"Caring for Health: Our Shared Endeavor" (hereafter CFH) is a proposed social statement of the Evangelical Lutheran Church in America (ELCA). It will be considered for adoption by the 2003 Churchwide Assembly (Milwaukee, August 8-11). The statement, a response to current circumstances in health care, is an elaboration of its succinct opening paragraph:
Health is central to our well-being, vital to relationships, and helps us live out our vocations in family, work, and community. Caring for one's own health is a matter of common sense and good stewardship. Caring for the health of others expresses both love for our neighbors and responsibility for a just society. As a personal and social responsibility, health care is a shared endeavor (1-9).
A timely document addressing extremely complicated and immensely
important issues, CFH merits serious attention from all Lutherans.
Limited by space, this brief review will highlight salient aspects
of CFH, and then, with the hope of stimulating further reflection
and discussion, raise several questions. In this way I hope to
capture the power, and further the potential promise, of the
 CFH argues that there is a multi-faceted crisis in health care, dimensions of which include: "a culture that often denies death and suffering and places its faith in technology to overcome them," which leads to "increasing reliance upon expensive curative medicine" that neither significantly extends lives nor improves their quality (20-25); "rising health care costs [that] leave a growing number of people without adequate health care"; "health care resources [that are often rationed] based on ability to pay rather than need"; serious problems of "access to quality health care resources" for many persons; the "growing number of elderly people" that increase "stress on health care resources"; and "fear and self-interest [that] defeat social justice in the political processes of health care reform" (28-38). The "breadth and complexity of the challenges," CFH continues, require "serious conversations and bold strategies to establish the shared personal and social responsibilities that make good health possible" (39-47).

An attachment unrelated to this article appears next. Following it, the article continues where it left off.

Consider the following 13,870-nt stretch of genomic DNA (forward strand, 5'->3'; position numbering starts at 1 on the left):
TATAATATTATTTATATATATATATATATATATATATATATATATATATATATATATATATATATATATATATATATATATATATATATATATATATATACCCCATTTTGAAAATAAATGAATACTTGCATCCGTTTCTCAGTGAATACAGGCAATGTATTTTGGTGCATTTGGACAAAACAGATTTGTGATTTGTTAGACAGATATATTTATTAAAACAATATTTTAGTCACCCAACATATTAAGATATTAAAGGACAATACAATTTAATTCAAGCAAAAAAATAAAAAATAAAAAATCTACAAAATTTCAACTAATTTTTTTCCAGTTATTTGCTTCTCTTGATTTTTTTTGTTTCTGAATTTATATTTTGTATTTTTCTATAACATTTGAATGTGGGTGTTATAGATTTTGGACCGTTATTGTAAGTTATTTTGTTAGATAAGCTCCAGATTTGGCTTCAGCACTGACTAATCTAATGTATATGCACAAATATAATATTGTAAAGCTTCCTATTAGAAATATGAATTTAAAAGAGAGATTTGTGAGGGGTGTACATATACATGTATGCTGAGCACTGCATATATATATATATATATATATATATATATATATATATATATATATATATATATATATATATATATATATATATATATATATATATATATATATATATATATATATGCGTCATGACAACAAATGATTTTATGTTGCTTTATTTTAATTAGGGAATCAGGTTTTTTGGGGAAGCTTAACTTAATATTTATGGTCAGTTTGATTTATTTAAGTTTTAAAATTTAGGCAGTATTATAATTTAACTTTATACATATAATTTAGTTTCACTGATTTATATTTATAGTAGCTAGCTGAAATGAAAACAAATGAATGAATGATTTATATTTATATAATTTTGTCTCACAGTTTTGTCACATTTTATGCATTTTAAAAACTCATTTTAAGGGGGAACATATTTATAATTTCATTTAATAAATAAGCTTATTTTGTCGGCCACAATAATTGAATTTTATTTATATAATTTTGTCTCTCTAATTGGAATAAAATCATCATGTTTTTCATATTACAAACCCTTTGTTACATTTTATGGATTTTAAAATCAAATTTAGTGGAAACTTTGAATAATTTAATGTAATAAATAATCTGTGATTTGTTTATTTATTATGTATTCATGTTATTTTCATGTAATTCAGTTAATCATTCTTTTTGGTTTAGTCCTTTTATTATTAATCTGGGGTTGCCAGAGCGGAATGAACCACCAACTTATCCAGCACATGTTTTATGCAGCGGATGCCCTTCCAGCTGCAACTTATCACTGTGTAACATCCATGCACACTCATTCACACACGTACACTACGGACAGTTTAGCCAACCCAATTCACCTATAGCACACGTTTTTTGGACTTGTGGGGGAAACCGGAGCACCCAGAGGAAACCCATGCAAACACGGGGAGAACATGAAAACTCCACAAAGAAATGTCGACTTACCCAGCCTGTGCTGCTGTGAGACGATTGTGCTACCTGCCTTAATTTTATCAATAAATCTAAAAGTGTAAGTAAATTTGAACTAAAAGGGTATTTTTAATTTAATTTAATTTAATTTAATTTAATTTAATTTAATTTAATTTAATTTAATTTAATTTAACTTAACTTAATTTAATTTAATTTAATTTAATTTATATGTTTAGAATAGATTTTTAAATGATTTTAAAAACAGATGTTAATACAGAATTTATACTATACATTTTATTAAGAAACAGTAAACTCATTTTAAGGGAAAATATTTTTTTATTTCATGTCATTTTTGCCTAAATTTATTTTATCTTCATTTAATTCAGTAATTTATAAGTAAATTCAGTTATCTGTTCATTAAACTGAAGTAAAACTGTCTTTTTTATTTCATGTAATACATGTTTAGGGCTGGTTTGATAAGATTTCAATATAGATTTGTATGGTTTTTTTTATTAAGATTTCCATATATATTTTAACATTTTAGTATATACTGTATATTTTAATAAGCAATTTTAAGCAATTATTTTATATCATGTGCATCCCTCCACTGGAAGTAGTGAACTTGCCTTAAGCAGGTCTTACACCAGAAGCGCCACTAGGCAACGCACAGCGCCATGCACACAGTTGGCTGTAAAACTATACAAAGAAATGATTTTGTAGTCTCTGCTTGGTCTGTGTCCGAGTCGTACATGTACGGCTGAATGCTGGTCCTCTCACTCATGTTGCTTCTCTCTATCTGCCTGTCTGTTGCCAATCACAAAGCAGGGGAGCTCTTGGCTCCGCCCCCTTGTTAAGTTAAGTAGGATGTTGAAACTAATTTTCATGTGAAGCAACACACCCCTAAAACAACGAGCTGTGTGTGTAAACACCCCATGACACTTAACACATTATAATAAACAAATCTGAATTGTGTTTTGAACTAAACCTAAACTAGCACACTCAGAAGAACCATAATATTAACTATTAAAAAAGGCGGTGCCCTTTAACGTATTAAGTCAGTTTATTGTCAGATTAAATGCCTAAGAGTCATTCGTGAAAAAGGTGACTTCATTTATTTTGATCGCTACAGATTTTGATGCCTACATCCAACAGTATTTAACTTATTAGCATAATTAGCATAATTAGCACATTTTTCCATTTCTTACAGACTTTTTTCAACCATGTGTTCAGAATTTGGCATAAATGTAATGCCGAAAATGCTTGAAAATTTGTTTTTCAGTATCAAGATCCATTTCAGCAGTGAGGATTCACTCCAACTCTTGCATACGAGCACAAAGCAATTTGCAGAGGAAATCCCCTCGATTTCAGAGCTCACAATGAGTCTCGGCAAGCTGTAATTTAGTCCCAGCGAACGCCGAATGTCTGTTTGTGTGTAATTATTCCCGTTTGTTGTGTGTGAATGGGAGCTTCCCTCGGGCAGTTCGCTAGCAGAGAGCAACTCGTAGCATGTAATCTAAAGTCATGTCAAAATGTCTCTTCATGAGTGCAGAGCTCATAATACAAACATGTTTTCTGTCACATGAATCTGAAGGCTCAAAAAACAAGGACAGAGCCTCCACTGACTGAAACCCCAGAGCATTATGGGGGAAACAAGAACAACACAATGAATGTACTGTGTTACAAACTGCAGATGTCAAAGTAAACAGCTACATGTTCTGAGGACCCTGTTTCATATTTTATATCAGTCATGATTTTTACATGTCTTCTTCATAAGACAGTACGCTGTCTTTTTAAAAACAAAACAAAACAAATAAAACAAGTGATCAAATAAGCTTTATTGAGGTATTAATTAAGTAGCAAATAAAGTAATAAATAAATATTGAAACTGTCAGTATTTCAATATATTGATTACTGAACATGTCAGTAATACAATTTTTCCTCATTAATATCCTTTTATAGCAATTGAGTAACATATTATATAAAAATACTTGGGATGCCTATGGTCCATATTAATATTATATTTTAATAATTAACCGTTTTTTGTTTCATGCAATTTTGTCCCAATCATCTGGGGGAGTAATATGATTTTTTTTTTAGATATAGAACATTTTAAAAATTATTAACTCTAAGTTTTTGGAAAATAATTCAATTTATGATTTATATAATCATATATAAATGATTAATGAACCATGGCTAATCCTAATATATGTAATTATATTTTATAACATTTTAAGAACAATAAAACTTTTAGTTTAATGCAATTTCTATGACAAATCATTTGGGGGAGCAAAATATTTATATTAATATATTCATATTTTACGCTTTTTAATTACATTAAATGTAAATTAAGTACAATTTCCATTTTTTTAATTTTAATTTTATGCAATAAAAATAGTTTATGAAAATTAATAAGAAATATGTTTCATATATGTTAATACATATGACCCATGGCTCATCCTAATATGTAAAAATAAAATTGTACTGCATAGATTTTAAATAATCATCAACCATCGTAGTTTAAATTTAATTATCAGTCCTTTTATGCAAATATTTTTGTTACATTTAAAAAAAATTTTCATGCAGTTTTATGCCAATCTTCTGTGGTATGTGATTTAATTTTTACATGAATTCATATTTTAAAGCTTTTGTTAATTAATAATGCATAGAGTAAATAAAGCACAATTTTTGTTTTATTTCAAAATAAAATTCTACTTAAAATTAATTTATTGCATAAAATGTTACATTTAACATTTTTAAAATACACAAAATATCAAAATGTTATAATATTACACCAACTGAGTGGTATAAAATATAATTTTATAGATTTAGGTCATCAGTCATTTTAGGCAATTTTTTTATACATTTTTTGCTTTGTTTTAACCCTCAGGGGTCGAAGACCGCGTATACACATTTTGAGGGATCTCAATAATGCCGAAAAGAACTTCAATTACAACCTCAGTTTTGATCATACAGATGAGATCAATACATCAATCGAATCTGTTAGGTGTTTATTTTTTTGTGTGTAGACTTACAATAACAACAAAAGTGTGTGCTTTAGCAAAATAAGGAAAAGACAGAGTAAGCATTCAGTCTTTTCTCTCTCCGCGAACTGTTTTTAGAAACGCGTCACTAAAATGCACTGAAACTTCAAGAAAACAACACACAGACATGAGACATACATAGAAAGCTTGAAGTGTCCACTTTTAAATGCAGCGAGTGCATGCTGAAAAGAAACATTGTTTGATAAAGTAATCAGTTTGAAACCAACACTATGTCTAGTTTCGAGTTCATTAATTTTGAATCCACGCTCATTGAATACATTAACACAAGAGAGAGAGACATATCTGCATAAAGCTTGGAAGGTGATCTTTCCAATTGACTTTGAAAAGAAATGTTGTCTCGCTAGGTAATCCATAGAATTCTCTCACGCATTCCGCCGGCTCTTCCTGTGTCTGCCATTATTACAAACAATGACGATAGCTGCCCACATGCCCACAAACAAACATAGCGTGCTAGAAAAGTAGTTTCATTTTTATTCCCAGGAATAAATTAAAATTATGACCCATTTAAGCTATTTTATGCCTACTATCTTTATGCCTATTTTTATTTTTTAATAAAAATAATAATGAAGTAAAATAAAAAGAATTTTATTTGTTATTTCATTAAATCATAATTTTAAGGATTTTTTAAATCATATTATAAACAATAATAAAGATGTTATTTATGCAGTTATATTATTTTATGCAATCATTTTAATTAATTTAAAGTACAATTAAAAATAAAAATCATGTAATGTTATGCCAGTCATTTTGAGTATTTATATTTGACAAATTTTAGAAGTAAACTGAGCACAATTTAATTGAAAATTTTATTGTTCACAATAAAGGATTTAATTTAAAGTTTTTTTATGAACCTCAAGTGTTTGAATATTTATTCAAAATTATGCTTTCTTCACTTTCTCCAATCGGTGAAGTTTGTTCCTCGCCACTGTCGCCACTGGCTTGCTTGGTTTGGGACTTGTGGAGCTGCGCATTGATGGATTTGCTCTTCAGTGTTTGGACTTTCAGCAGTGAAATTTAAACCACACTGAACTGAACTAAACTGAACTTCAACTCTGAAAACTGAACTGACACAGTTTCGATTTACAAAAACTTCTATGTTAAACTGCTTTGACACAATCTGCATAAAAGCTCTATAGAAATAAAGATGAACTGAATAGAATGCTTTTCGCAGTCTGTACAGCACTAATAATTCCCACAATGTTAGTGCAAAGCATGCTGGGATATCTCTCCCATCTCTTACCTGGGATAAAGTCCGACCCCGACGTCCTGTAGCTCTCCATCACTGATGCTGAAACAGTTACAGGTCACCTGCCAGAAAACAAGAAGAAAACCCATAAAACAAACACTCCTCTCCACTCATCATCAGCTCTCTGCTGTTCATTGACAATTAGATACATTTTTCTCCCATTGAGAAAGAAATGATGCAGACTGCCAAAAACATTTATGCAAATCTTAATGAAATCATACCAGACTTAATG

In this crisis the Christian Church is called to be "an active participant in fashioning a just and effective health care system" (49-51). God calls "the church-its institution and believers-to work in society for individual and collective actions that promote health and ensure care for those who suffer" (86-91). Our response to this calling is one of gratitude for "God's saving love in Jesus Christ that frees us to love and seek the well being of our neighbor" (61-3). This response is "shaped by the witness of Scripture-including the ministry of Jesus-and the Lutheran Confessions," the historical and contemporary health care ministry of the Christian Church (63-67), and biblical and theological perspectives on health, illness, healing, and health care.
 For example, "God creates human beings as whole persons-each one a dynamic unity of body, mind, and spirit." Health "concerns the proper functioning and well-being of the whole person," is "good for its own sake," and is also "good for living abundantly in relationship with God and in loving service to our neighbor in the vocations to which God has called us" (94-108). Illness is a "loss of well-being or wholeness" that "disrupts lives, limits activities, disturbs relationships, and brings suffering" (135-148). Healing is a "restoration of wholeness and unity of body, mind, and spirit," "addresses the suffering caused by the disruption of relationships with God, with our neighbors, and with ourselves," and "embraces more than cure"; that is, if "we limit illness to disease and health care to cure, we miss the deeper dimensions of healing through restoration to God" (150-157).